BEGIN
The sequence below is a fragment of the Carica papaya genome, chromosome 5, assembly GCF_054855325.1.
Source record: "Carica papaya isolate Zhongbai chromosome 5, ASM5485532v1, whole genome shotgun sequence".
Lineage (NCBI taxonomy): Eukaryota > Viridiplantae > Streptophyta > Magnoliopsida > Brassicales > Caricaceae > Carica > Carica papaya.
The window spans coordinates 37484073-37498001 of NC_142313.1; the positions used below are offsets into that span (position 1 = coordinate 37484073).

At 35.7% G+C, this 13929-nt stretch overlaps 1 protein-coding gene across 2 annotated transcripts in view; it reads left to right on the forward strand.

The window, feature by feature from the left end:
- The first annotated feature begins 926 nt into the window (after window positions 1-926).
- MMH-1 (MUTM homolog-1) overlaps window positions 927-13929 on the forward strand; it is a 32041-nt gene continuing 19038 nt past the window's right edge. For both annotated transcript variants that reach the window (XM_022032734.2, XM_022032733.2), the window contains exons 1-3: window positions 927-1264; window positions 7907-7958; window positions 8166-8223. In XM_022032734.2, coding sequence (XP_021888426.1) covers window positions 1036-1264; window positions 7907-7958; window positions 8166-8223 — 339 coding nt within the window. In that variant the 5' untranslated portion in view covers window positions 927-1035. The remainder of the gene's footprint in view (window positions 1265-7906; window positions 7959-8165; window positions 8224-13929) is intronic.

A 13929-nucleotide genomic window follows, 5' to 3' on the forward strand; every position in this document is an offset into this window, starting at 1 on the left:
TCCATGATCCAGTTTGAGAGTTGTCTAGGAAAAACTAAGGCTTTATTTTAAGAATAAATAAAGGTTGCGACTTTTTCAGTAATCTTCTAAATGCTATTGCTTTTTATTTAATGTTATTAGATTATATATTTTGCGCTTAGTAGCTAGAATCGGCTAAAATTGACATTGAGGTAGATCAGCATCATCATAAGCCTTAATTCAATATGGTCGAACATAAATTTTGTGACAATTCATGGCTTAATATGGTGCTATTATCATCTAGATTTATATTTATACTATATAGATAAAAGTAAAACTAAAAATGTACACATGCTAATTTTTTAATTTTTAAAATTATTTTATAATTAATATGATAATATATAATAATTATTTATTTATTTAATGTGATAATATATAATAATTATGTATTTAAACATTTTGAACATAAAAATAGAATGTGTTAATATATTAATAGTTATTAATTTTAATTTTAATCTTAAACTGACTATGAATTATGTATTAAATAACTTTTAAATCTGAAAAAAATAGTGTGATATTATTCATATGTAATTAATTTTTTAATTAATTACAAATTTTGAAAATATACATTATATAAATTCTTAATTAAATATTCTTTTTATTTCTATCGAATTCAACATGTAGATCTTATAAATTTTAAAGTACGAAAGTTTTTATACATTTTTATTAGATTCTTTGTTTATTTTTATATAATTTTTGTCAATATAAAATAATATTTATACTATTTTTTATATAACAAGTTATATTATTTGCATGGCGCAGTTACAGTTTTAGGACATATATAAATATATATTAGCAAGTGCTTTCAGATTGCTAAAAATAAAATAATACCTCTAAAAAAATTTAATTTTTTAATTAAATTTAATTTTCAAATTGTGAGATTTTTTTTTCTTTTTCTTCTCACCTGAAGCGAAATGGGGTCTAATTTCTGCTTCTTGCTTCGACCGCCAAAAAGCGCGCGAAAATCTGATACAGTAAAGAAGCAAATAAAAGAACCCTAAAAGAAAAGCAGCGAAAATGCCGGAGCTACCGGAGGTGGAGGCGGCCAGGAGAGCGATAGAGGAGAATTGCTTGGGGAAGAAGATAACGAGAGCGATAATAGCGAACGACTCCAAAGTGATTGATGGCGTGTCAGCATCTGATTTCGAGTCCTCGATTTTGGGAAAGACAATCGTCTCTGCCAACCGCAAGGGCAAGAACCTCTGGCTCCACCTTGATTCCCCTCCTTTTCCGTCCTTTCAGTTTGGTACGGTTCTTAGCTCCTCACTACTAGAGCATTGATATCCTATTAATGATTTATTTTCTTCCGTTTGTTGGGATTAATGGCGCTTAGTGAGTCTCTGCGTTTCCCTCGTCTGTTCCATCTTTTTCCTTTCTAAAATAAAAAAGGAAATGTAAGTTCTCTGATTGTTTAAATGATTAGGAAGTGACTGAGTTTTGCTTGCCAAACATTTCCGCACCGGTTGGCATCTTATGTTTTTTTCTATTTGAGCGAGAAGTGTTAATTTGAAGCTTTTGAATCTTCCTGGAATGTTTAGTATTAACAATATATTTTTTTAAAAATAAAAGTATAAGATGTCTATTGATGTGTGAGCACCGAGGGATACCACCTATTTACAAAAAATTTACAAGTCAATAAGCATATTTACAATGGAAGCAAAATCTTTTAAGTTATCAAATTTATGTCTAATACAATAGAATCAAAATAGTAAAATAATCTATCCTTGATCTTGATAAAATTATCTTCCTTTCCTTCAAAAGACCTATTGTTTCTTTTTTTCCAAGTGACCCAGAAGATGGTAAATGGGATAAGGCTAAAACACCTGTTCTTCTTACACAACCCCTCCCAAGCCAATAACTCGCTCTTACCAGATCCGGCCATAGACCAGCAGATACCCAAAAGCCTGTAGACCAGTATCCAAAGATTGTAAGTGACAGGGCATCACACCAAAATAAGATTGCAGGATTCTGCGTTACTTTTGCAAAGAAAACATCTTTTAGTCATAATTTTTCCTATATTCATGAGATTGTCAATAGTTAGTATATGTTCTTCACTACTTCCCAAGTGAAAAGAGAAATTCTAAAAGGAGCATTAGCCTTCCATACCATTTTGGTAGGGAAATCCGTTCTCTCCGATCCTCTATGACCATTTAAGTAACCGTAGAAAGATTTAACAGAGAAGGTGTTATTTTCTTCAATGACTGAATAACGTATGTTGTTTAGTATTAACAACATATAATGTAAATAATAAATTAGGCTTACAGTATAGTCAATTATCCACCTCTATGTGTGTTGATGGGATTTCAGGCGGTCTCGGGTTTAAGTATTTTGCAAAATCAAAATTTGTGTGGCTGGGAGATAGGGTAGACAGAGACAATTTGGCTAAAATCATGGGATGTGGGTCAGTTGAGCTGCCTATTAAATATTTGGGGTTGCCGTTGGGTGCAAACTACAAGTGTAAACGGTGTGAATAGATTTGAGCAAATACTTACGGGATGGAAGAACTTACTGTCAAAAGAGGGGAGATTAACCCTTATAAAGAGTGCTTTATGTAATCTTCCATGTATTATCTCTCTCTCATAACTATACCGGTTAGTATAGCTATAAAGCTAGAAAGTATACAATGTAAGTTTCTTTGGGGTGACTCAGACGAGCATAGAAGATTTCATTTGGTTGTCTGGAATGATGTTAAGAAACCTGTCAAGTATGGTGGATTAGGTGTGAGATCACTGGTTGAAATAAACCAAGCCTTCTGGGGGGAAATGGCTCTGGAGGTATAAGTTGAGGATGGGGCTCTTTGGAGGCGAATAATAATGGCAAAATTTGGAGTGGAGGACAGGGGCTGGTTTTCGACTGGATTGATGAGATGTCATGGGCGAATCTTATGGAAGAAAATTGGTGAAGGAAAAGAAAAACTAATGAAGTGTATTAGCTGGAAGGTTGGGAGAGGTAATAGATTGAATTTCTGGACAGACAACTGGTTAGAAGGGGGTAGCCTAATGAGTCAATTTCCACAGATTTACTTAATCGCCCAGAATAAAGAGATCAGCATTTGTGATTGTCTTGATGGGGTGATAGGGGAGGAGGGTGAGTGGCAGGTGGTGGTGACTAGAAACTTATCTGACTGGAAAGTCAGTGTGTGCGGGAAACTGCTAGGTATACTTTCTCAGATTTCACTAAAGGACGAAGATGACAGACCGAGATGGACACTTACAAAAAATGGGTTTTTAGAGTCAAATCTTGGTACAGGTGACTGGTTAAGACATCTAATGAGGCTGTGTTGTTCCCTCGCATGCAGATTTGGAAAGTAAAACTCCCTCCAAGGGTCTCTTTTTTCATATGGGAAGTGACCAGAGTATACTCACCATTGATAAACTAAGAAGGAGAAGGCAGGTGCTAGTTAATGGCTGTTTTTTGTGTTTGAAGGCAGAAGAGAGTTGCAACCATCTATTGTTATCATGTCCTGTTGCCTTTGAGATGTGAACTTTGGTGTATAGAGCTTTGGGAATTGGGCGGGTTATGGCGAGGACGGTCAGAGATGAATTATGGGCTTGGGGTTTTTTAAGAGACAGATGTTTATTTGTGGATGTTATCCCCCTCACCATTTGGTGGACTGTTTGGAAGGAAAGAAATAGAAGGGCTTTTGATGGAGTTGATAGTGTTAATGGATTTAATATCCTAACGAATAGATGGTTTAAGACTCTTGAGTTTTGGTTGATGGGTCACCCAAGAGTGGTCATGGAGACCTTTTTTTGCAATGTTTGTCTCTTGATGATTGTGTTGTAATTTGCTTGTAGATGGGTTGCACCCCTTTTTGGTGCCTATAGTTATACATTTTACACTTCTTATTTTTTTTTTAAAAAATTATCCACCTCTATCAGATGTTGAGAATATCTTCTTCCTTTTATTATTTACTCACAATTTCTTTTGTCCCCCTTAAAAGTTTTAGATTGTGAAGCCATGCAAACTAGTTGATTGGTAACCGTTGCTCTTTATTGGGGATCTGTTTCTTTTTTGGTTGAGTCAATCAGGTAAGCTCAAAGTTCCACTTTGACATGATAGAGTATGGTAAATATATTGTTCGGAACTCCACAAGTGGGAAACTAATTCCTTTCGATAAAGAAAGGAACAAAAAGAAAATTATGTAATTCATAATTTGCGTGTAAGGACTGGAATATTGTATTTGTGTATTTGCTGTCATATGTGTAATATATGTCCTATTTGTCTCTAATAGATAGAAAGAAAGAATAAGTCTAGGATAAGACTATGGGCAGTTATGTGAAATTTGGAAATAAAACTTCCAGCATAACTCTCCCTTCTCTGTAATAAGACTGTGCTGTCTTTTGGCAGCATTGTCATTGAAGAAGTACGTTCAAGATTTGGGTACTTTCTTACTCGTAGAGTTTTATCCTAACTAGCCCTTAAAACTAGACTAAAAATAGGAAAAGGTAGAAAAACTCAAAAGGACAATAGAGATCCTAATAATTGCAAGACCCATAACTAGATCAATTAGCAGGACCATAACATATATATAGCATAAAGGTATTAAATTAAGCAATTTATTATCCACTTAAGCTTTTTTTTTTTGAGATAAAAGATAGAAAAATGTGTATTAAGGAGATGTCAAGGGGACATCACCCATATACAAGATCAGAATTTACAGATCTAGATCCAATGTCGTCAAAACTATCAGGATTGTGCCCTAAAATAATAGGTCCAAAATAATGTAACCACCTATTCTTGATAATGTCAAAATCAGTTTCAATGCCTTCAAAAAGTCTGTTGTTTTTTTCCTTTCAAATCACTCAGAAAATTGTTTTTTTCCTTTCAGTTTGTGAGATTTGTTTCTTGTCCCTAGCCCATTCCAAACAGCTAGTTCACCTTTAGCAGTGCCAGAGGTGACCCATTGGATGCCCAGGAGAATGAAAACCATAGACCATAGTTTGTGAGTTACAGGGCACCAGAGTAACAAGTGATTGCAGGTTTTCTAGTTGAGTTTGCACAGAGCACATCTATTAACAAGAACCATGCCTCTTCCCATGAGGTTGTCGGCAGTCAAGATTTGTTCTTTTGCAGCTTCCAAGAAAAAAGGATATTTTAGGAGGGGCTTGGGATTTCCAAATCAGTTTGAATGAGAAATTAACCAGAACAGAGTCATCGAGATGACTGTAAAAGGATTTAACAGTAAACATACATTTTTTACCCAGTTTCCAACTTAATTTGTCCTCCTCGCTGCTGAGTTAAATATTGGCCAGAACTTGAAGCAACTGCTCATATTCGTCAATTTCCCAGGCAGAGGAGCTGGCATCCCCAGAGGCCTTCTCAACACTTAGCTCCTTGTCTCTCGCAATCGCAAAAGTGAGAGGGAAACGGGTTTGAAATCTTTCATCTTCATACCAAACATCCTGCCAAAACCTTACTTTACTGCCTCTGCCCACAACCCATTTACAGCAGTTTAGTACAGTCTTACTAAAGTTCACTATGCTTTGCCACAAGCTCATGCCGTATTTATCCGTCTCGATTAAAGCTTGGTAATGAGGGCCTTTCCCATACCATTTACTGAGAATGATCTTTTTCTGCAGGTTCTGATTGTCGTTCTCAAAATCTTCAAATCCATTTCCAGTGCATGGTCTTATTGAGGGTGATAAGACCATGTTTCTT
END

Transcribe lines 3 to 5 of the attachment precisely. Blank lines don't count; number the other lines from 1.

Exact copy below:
Lineage (NCBI taxonomy): Eukaryota > Viridiplantae > Streptophyta > Magnoliopsida > Brassicales > Caricaceae > Carica > Carica papaya.
The window spans coordinates 37484073-37498001 of NC_142313.1; the positions used below are offsets into that span (position 1 = coordinate 37484073).

At 35.7% G+C, this 13929-nt stretch overlaps 1 protein-coding gene across 2 annotated transcripts in view; it reads left to right on the forward strand.